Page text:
Paul Taylor suffered a concussion when he was rear-ended by an inattentive driver. Before his injury he was a successful camera man in the film industry. Despite having significant post concussion symptoms, he returned to work after the crash and was able to hang onto his job for almost two years. But his injuries ultimately proved to be too much to allow him to continue working.
The main issue in the lawsuit was whether Paul was disabled from work. The insurer took the position that Paul was capable of working. Paul took the position that he could not cope with the significant demands of the only job he had ever known.
On January 8, 2024, following a 17 day trial, Justice Casullo released her decision. The Court rejected the defence arguments in their entirety and awarded Paul everything that Oatley Vigmond asked for.
Justice Casullo also found the evidence of the expert witnesses called by the defence unhelpful to the Court. She concluded that psychiatrist Dr. Lawrie Reznek’s evidence exhibited a deep-seated bias and partisan tendencies, offering no assistance to the Court. Neuropsychologist Dr. Diana Jovanovski was characterized as uncooperative, unable to answer simple questions without qualification, and assuming the role of an advocate.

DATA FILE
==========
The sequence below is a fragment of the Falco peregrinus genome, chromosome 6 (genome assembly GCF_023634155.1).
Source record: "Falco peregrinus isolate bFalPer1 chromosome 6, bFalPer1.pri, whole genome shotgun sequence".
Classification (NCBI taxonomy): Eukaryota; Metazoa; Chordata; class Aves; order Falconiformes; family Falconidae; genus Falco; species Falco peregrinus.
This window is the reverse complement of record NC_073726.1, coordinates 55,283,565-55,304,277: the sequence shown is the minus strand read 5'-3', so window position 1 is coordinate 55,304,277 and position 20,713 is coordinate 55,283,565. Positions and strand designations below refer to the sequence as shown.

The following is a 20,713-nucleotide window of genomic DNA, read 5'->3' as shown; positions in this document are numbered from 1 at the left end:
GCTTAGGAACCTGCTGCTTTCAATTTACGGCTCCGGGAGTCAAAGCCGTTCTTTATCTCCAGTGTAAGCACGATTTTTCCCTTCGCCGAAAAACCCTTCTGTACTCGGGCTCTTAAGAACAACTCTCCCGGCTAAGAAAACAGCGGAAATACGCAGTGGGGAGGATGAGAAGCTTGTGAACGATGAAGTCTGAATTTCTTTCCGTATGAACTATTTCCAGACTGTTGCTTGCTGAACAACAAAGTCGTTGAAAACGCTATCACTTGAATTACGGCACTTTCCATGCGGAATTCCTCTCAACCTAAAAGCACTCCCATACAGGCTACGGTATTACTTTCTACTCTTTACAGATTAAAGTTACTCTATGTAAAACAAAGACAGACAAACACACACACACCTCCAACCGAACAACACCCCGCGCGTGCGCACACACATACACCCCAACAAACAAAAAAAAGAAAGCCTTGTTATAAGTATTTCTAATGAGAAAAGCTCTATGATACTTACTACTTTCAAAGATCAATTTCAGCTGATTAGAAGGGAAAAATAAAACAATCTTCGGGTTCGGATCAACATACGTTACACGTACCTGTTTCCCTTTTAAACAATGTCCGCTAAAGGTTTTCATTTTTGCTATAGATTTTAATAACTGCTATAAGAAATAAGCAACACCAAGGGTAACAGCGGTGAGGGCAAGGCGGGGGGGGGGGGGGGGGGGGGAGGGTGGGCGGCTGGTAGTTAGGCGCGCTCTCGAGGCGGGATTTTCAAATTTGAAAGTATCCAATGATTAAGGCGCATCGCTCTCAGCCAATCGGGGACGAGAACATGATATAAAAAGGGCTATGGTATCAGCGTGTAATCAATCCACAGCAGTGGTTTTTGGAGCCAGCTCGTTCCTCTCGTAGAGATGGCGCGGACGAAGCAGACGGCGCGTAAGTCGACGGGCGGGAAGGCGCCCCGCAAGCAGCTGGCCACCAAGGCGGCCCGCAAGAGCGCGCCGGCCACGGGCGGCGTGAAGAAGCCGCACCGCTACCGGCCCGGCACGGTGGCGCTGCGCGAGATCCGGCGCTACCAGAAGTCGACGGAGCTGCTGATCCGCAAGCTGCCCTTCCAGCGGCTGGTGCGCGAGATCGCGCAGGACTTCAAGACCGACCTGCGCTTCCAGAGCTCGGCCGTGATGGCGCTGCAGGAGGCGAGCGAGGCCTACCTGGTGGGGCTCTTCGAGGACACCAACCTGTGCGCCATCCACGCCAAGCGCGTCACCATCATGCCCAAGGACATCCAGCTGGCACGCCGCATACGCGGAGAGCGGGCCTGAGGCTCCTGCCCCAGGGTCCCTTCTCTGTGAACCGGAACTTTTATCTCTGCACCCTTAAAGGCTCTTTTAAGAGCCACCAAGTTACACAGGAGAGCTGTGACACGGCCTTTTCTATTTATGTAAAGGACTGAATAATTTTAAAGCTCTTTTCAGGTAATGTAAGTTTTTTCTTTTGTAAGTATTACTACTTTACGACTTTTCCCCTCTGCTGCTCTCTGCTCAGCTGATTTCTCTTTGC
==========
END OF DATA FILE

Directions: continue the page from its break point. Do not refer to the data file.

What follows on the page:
Liability was not a significant issue in this trial; the Defendant was entirely liable. The Defendant’s failure to bring her car to a stop behind Paul’s stationary vehicle propelled Paul’s vehicle one hundred feet forward, causing it to spin counter clockwise into a ditch. Paul’s vehicle became airborne, landed on its roof, and rolled.
Justice Casullo determined that Paul had sustained a mild Traumatic Brain Injury with symptoms attributable to post-concussion syndrome, including adjustment disorder, brain fog, chronic pain, cognitive difficulties, memory loss, and dizziness.
Paul’s impairments affected his relationship with his wife Karen and their children. His impairments also frustrated his career. As Justice Casullo expressed, he was “cut down in his prime” and could no longer pursue the career he had aspired to since adolescence.
Paul and Karen’s total award was over $1,000,000 plus interest. Paul was entitled to compensation, which included $250,000 for his pain and suffering, along with $609,590 for his future loss of income and earning capacity, and $105,688 for his future care needs. Karen was entitled to $75,000 for her loss of Paul’s care, guidance, and companionship.
 2024 ONSC 166.